Let's start with John Currence.  He is a chef based in Oxford, Mississippi, one of the most charming Southern towns ever.  He operates 4 restaurants there, and we have been to three of them.  City Grocery, Snack Bar and Big Bad Breakfast.  City Grocery is right on the Square in Oxford, and is a charming place, famous for Shrimp and Grits.  Delicious stuff. Snack Bar is a little off the beaten path and a customer told me it was her favorite Oxford restaurant.  It's small and quaint, and the menu when we went was delicious.  Great cocktails too!  Bubba Brasserie is how the website describes it, quite accurately!  And the last of his restaurants I have been to is Big Bad Breakfast.  Located next door to Snack Bar, pick up a Bloody Mary and wait on the porch for a table.  You will wait.  In the summer on Saturdays, the farmers market is set up and you can wander around the booths while you wait.  But trust me, breakfast is worth the wait.  Tabasco cured bacon, home made biscuits....everything is so tasty!  CNN also named it one of the Top 10 Breakfasts....IN THE WORLD!  He has one more restaurant Boule which I have yet to visit, but the menu looks great, and it is on the square.  Looks like a Saturday trip is in order.  Food, books, strolling.  I love Oxford, and Chef Currence has made me fall in love with the essence of Southern food.

So on to the menu.

Shrimp Toasts
This is a basic cream cheese based appetizer that you spread on a crostini and broil until bubbly.  There are a jillion versions of the recipe, and they key is to keep them small, so the cheese gets bubbly.   I chose this specifically for Mr. Preppy.  It was right up his alley.

Crisp Winter Greens With Sweet and Sharp Dressing 
The salad was a big hit.  The dressing was really delicious, and everyone cleaned their plates.  In the future I would use a heartier choice of lettuce, and maybe even put a little kale in there.  The dressing wilted the artisanal lettuces, and I really wanted some crunch.

The rose from Spain was perfect with dinner!

Collard Green Gratin
This was beyond delicious.  My friend who made this for our group, has made this recipe before, and she did a little tweaking.  Most noticeably was the assortment of greens she used.  Collards, spinach and kale.  It was my favorite dish of the evening, and I only ate half of my piece of chicken.  This was all I needed!

Dinner is served.

Oven Fried Chicken Breasts
This recipe is from John Currence, and it is mighty delicious.
The brine is the secret!

The breasts are brined in sweet tea, Tabasco and Worcestershire.  They were tender and juicy after a dredging in seasoned flour and a pan fry in butter and oil.  I made these for a party of 12, and I did have to clean out the pan a few times as the butter will burn.  Next time, clarified butter may help with that. They finished in the oven in about 15 minutes, which however, was not long enough for the gravy to really come together.  The gravy was fine, but mine never really thickened up.

Biscuits and Cornbread with Honey Butter
In the Food and Wine article where the chicken recipe is found, Chef Currence has a recipe for Salt and Pepper Biscuits.  I knew this would not go well over for the hostesses, so I suggested any kind of biscuits.  My friend Nancy brought frozen biscuits which were fantastic slathered with honey butter.  I never tried her cornbread muffins, but they were popular at dinner too.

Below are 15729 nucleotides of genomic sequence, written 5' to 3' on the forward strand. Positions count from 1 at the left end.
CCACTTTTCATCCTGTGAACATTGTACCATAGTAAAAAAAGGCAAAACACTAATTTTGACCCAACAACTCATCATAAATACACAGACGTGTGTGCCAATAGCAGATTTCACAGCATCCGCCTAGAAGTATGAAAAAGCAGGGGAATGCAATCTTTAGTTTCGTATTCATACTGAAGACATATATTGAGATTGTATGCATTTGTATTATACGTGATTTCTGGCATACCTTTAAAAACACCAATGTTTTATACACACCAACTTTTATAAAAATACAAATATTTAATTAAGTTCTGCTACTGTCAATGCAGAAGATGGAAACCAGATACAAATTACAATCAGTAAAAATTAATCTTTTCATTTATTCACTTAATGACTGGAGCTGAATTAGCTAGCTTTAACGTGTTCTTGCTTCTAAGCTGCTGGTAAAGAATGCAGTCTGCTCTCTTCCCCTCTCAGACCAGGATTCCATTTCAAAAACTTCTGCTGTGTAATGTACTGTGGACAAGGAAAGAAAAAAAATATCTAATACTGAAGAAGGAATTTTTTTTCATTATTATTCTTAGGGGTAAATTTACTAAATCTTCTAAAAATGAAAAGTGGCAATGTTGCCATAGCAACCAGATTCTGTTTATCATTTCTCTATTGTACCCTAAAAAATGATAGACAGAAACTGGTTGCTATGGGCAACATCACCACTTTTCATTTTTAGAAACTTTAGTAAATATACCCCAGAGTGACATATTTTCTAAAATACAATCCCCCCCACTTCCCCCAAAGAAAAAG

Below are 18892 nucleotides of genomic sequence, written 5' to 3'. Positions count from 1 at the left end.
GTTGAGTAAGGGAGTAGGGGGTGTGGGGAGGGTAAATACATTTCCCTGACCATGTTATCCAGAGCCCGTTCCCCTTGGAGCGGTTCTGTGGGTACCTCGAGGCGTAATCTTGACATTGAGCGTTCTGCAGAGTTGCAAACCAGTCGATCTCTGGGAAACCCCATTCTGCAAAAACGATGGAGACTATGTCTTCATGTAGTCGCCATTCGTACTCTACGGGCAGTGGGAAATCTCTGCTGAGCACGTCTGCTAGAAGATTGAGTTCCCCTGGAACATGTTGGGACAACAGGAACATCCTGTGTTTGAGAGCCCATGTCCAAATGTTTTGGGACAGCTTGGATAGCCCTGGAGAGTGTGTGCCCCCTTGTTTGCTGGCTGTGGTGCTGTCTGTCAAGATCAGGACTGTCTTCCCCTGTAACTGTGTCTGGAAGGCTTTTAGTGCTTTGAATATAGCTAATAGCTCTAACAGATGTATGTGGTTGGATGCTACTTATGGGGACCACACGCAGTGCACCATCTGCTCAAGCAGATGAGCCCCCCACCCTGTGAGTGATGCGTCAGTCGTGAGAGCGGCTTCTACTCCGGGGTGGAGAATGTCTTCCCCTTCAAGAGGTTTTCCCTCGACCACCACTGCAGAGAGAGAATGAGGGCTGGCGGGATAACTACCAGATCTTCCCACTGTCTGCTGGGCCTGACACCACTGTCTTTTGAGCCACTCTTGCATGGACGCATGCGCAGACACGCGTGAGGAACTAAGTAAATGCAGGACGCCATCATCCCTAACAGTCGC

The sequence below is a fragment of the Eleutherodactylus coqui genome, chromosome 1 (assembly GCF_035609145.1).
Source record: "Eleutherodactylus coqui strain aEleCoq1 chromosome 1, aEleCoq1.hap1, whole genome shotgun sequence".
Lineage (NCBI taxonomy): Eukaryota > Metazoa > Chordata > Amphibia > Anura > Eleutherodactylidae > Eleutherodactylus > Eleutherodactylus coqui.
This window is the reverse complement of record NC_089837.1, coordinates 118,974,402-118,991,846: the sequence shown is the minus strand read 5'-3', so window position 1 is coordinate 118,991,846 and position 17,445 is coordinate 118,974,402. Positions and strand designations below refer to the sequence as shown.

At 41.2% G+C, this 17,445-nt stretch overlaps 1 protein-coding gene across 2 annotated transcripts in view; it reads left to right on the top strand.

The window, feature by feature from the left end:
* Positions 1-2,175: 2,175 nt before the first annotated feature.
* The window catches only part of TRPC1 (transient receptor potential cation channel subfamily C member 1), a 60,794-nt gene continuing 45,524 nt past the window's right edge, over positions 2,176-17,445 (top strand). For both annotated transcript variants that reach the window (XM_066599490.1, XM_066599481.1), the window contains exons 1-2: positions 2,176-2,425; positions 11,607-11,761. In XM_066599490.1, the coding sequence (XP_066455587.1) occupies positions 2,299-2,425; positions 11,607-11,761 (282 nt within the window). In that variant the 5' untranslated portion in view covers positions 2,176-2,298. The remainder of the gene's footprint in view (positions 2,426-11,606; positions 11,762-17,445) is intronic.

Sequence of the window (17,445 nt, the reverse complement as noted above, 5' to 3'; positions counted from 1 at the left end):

Caramel Brownies with Brown Sugar Frosting
I blogged these last time, and they were such an unexpected treat.  Sweet, yes, but as my neighbor said, nothing a little ice cream can't cut.  Indeed, who would think that vanilla ice cream would cut the sweetness  of anything!  These will make another appearance around here for sure!

If you missed any of the previous chefs, here they are.  And stay tuned, we have a long way to go!  What are you waiting for?  Get in there and cook!

Tuesday, January 7, 2014

Caramel Brownies With Brown Sugar Icing

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I know I need to get back to my chefs....but today I had to send out the menu for Supper Club.  I hate making menus!  I settled on a Southern theme, and decided I had better make this dessert before I ask all these other women to do so!  There is an amount of pressure when you know 20 couples are eating the food you suggested.

This recipe comes from the Women's Exchange of Memphis.  Founded in 1885, it remains a great idea.  Basically a consignment store for seamstresses and crafters, it is a volunteer organization with some of the cutest stuff around.  The very best place to buy a baby gift, and their tearoom is a popular lunch spot.  So when I came across these brownies (actually a blondie), I decided they were the perfect dessert for my menu.  My menu is more of a Sunday Dinner in the South than stuffy supper club.  We can create anything, and January always has me hankering for family food.  I guess I just miss everyone so much in January!

I made these in an 8 X 10, and they are quite thick, better for a dessert.  They can be made 9X13 which would make them thinner, not a terrible thing.  They are really rich!  Here's how they went:

Caramel Brownies With Brown Sugar Icing

2 c. light brown sugar
1 stick unsalted butter, softened
2 eggs
1 ¾ cup flour
1 tsp baking powder
1 tsp vanilla
¼ tsp salt
1 cup pecans, chopped

Preheat oven to 325°.  Blend butter and sugar until well beaten.  Add eggs.  When eggs are incorporated, add remaining ingredients and mix.  Pour into greased 9X13 and bake for 20-25 minutes.  Check for the sides to crisp before the center, but do not overbake!  Cool before frosting.

Brown Sugar Icing

1 stick unsalted butter
1 cup brown sugar
1/4 cup milk
1/4 tsp salt
2 cups powdered sugar (sifted is a good idea!)
1 teaspoon vanilla

Melt the butter in a saucepan, and then add the brown sugar and stir until the mixture begins to boil.  Stir constantly and boil for 2 minutes.  Add the milk and salt, bring back to a boil and then remove from heat.  Cool until lukewarm.  Add the sifted powdered sugar beating with a mixer, and add vanilla.  While the icing is pliable, spread on cooled brownies.

I am loving this whole brown sugar business, so warm and different this winter. We thought these would be delicious without the icing as well. Either way, these are a winner for sure.  So, what are you waiting for?  Get in there and bake!!